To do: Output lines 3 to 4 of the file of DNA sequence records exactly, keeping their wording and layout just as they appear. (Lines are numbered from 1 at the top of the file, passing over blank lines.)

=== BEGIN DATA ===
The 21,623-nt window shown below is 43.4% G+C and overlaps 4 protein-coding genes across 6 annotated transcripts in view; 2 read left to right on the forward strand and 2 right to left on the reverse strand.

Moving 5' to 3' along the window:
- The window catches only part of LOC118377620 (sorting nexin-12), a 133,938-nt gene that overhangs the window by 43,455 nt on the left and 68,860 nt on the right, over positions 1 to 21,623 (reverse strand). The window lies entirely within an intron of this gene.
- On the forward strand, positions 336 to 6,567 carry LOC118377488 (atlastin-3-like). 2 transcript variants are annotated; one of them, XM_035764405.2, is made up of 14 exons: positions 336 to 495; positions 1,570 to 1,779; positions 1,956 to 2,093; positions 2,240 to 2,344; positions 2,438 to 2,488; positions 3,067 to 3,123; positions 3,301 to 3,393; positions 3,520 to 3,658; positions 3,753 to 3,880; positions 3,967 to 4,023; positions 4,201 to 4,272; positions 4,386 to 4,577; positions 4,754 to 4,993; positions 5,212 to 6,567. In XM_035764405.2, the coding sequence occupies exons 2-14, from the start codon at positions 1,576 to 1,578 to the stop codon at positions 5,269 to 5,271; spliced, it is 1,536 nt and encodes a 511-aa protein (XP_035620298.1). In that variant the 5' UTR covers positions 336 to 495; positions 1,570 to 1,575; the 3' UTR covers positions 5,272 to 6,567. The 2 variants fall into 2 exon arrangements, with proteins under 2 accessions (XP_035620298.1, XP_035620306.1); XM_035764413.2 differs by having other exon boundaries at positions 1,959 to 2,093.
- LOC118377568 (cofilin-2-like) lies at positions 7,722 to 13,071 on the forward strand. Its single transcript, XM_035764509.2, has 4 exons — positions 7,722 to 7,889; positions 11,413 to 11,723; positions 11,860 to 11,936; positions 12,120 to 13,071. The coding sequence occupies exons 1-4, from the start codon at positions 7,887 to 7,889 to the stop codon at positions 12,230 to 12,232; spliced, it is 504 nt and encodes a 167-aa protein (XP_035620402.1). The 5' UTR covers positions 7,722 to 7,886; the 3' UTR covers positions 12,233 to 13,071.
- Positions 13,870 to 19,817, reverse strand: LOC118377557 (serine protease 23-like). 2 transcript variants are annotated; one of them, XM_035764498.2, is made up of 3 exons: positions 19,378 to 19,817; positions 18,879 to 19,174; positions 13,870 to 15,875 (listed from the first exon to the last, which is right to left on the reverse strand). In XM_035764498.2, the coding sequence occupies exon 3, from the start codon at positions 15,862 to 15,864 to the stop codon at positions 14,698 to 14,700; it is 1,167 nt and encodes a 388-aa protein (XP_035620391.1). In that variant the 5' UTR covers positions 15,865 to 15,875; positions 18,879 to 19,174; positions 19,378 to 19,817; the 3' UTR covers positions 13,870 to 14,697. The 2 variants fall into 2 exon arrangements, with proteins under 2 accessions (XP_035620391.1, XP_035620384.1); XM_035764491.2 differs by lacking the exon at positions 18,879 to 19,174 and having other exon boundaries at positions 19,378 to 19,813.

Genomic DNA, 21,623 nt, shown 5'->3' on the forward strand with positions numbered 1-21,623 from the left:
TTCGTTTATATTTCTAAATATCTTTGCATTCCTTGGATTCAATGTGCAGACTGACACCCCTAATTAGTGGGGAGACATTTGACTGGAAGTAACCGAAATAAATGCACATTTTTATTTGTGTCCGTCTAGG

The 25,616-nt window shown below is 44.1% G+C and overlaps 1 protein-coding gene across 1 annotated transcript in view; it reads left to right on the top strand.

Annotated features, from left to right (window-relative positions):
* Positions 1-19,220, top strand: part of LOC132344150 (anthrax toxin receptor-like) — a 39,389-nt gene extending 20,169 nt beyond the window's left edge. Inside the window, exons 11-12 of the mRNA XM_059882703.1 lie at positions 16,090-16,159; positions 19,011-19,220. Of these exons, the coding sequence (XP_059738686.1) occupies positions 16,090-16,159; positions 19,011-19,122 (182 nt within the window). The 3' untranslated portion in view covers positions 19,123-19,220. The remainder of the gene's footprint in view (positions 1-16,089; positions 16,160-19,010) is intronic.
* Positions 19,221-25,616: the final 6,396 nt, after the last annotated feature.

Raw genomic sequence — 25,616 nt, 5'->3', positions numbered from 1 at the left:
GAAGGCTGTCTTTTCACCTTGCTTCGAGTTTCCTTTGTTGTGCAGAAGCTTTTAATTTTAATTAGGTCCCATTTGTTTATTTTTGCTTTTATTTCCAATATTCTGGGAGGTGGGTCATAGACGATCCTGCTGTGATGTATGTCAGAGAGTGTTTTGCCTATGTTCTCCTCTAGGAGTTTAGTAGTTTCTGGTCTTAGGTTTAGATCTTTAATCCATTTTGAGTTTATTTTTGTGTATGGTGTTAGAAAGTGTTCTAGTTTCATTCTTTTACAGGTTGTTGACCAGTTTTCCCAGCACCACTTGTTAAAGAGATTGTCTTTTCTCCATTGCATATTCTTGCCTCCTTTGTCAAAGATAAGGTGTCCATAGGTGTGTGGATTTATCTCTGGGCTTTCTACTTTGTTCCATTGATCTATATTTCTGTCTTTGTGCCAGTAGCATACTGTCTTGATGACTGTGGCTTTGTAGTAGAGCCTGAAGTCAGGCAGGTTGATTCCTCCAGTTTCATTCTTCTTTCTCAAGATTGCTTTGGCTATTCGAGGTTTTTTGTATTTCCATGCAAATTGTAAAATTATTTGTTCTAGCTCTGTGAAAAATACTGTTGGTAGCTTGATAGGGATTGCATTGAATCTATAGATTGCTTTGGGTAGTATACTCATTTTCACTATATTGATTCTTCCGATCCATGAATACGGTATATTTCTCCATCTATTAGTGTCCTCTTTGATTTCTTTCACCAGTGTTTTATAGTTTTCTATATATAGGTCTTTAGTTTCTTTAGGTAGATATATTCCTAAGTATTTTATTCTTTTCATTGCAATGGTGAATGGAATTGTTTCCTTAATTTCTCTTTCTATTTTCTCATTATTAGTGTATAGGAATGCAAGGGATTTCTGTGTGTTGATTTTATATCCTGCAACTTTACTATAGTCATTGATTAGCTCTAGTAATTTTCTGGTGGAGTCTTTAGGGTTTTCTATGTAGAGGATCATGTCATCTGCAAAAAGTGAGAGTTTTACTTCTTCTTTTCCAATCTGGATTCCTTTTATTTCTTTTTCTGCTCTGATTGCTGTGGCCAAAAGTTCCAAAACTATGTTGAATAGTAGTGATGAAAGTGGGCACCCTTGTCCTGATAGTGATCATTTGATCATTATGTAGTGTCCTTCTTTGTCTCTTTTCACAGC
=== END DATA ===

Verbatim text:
- The window catches only part of LOC118377620 (sorting nexin-12), a 133,938-nt gene that overhangs the window by 43,455 nt on the left and 68,860 nt on the right, over positions 1 to 21,623 (reverse strand). The window lies entirely within an intron of this gene.
- On the forward strand, positions 336 to 6,567 carry LOC118377488 (atlastin-3-like). 2 transcript variants are annotated; one of them, XM_035764405.2, is made up of 14 exons: positions 336 to 495; positions 1,570 to 1,779; positions 1,956 to 2,093; positions 2,240 to 2,344; positions 2,438 to 2,488; positions 3,067 to 3,123; positions 3,301 to 3,393; positions 3,520 to 3,658; positions 3,753 to 3,880; positions 3,967 to 4,023; positions 4,201 to 4,272; positions 4,386 to 4,577; positions 4,754 to 4,993; positions 5,212 to 6,567. In XM_035764405.2, the coding sequence occupies exons 2-14, from the start codon at positions 1,576 to 1,578 to the stop codon at positions 5,269 to 5,271; spliced, it is 1,536 nt and encodes a 511-aa protein (XP_035620298.1). In that variant the 5' UTR covers positions 336 to 495; positions 1,570 to 1,575; the 3' UTR covers positions 5,272 to 6,567. The 2 variants fall into 2 exon arrangements, with proteins under 2 accessions (XP_035620298.1, XP_035620306.1); XM_035764413.2 differs by having other exon boundaries at positions 1,959 to 2,093.